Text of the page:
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Making and Remaking the Jewish East End: Space, Language and Time

About the project

The experience of immigrant minorities in Britain remains under-researched. Our project focuses on one case study: the history of Jewish immigrants to east London, their children and grandchildren.

London Friends of Yiddish Language reception for the Canadian Yiddish poet Chava Rosenfarb, March 1949, Berner Street, E1 (Courtesy: David Mazower Collection)

Around 150,000 Jews migrated to Britain in the late Victorian period, the majority settling in east London. Their story has largely been written from sources produced by the leaders of the established Anglo-Jewish community, who regarded immigrant Jews as profoundly different from them – poor, pious and politically radical – and who had little understanding of the East End environment where Jewish immigrants settled. However, this perspective has limited our understanding of Jewish culture and social change in modern London.

This project seeks instead to attend to the voices of working-class and lower middle-class East End Jews. Crucially, this entails study of the Yiddish language culture of Jewish immigrants, which flourished in east London in the early twentieth century and subsequently became a formative influence on Jewish culture after World War II. The project analyses a body of rarely used sources in Yiddish and English-language popular culture, drawing on literature, periodicals, theatre, songs, and oral history recordings. Contesting the still dominant view of Yiddish-speaking immigrants as pliable subjects moulded by philanthropy and schooling, our study examines the forms of agency and creativity they exerted in the process of acculturation.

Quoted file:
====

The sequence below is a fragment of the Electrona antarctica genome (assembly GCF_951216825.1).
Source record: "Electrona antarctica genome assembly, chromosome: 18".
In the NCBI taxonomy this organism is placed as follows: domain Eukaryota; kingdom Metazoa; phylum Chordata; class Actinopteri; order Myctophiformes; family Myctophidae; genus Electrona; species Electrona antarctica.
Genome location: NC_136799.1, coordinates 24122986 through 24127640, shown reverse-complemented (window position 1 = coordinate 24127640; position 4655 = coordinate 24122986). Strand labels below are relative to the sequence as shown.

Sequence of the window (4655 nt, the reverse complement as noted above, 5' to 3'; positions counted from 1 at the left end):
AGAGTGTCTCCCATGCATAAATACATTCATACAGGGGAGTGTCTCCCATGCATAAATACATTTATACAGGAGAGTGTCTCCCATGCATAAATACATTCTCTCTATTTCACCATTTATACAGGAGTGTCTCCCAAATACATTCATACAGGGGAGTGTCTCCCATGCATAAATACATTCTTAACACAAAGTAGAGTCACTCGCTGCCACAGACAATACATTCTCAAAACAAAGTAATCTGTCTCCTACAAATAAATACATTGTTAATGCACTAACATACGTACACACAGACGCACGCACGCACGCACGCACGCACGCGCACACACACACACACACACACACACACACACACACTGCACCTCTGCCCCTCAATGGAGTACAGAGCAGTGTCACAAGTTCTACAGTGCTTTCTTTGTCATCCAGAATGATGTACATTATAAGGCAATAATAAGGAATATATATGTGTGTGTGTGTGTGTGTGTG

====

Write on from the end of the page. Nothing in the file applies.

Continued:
Courtesy of Jewish Museum, London.

Instead of assuming that Jewish immigrant culture in the East End was inward- and backward-looking, we approach it as a mobile, hybrid and transnational phenomenon. For immigrants and their children, the East End was experienced not as a ghetto but through relationships to other social and cultural spaces: to the West End Jewish world but also to European or north American centres of Jewish culture, to Cockney London and to other immigrant communities. We explore how this diasporic hybridity was enacted in immigrant culture, including London Yiddish – a dynamic language that absorbed and adapted words, ideas and literary forms from eastern Europe to the East End.

Research for the project is being conducted by scholars from Queen Mary University of London and Birkbeck, University of London. As part of the project, oral history recordings are being transcribed with project partners the Jewish Museum, London and Tower Hamlets Local History Library and Archive. Public events linked to the project will take place at the Jewish Museum and THLHLA from autumn 2022.

Willem van de Poll, Petticoat Lane, 1947 – Dutch National Archives.

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